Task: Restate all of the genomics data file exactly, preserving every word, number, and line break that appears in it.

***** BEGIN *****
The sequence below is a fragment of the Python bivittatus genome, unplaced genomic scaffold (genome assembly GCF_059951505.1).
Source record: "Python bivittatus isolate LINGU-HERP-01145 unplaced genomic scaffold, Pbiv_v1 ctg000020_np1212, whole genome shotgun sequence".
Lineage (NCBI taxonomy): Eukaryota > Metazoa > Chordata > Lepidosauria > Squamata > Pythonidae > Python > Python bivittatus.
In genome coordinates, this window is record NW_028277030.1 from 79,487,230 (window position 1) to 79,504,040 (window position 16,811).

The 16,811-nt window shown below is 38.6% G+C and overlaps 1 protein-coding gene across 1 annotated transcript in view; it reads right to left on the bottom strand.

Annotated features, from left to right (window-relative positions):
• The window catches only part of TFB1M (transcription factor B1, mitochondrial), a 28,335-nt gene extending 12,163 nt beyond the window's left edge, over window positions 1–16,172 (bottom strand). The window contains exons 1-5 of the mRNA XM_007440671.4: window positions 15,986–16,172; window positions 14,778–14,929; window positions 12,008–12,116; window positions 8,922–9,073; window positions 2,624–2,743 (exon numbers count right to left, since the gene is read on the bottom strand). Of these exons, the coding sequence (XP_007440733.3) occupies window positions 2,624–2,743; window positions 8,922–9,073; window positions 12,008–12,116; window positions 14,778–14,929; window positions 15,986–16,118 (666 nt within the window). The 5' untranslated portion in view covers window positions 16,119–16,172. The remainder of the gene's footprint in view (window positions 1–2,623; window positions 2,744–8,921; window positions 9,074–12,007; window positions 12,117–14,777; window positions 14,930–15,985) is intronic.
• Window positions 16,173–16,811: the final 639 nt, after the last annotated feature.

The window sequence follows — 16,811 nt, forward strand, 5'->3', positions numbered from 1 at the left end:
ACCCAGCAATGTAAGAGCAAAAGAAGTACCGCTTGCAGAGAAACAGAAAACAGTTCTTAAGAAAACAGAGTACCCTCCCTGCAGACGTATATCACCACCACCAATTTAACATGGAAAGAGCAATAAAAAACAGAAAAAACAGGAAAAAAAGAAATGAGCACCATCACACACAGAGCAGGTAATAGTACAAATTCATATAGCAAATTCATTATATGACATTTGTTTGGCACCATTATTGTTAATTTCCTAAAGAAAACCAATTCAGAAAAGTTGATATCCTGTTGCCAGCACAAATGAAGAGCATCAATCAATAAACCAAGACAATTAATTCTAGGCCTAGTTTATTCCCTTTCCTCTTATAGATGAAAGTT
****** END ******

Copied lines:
The sequence below is a fragment of the Python bivittatus genome, unplaced genomic scaffold (genome assembly GCF_059951505.1).
Source record: "Python bivittatus isolate LINGU-HERP-01145 unplaced genomic scaffold, Pbiv_v1 ctg000020_np1212, whole genome shotgun sequence".
Lineage (NCBI taxonomy): Eukaryota > Metazoa > Chordata > Lepidosauria > Squamata > Pythonidae > Python > Python bivittatus.
In genome coordinates, this window is record NW_028277030.1 from 79,487,230 (window position 1) to 79,504,040 (window position 16,811).

The 16,811-nt window shown below is 38.6% G+C and overlaps 1 protein-coding gene across 1 annotated transcript in view; it reads right to left on the bottom strand.

Annotated features, from left to right (window-relative positions):
• The window catches only part of TFB1M (transcription factor B1, mitochondrial), a 28,335-nt gene extending 12,163 nt beyond the window's left edge, over window positions 1–16,172 (bottom strand). The window contains exons 1-5 of the mRNA XM_007440671.4: window positions 15,986–16,172; window positions 14,778–14,929; window positions 12,008–12,116; window positions 8,922–9,073; window positions 2,624–2,743 (exon numbers count right to left, since the gene is read on the bottom strand). Of these exons, the coding sequence (XP_007440733.3) occupies window positions 2,624–2,743; window positions 8,922–9,073; window positions 12,008–12,116; window positions 14,778–14,929; window positions 15,986–16,118 (666 nt within the window). The 5' untranslated portion in view covers window positions 16,119–16,172. The remainder of the gene's footprint in view (window positions 1–2,623; window positions 2,744–8,921; window positions 9,074–12,007; window positions 12,117–14,777; window positions 14,930–15,985) is intronic.
• Window positions 16,173–16,811: the final 639 nt, after the last annotated feature.

The window sequence follows — 16,811 nt, forward strand, 5'->3', positions numbered from 1 at the left end:
ACCCAGCAATGTAAGAGCAAAAGAAGTACCGCTTGCAGAGAAACAGAAAACAGTTCTTAAGAAAACAGAGTACCCTCCCTGCAGACGTATATCACCACCACCAATTTAACATGGAAAGAGCAATAAAAAACAGAAAAAACAGGAAAAAAAGAAATGAGCACCATCACACACAGAGCAGGTAATAGTACAAATTCATATAGCAAATTCATTATATGACATTTGTTTGGCACCATTATTGTTAATTTCCTAAAGAAAACCAATTCAGAAAAGTTGATATCCTGTTGCCAGCACAAATGAAGAGCATCAATCAATAAACCAAGACAATTAATTCTAGGCCTAGTTTATTCCCTTTCCTCTTATAGATGAAAGTT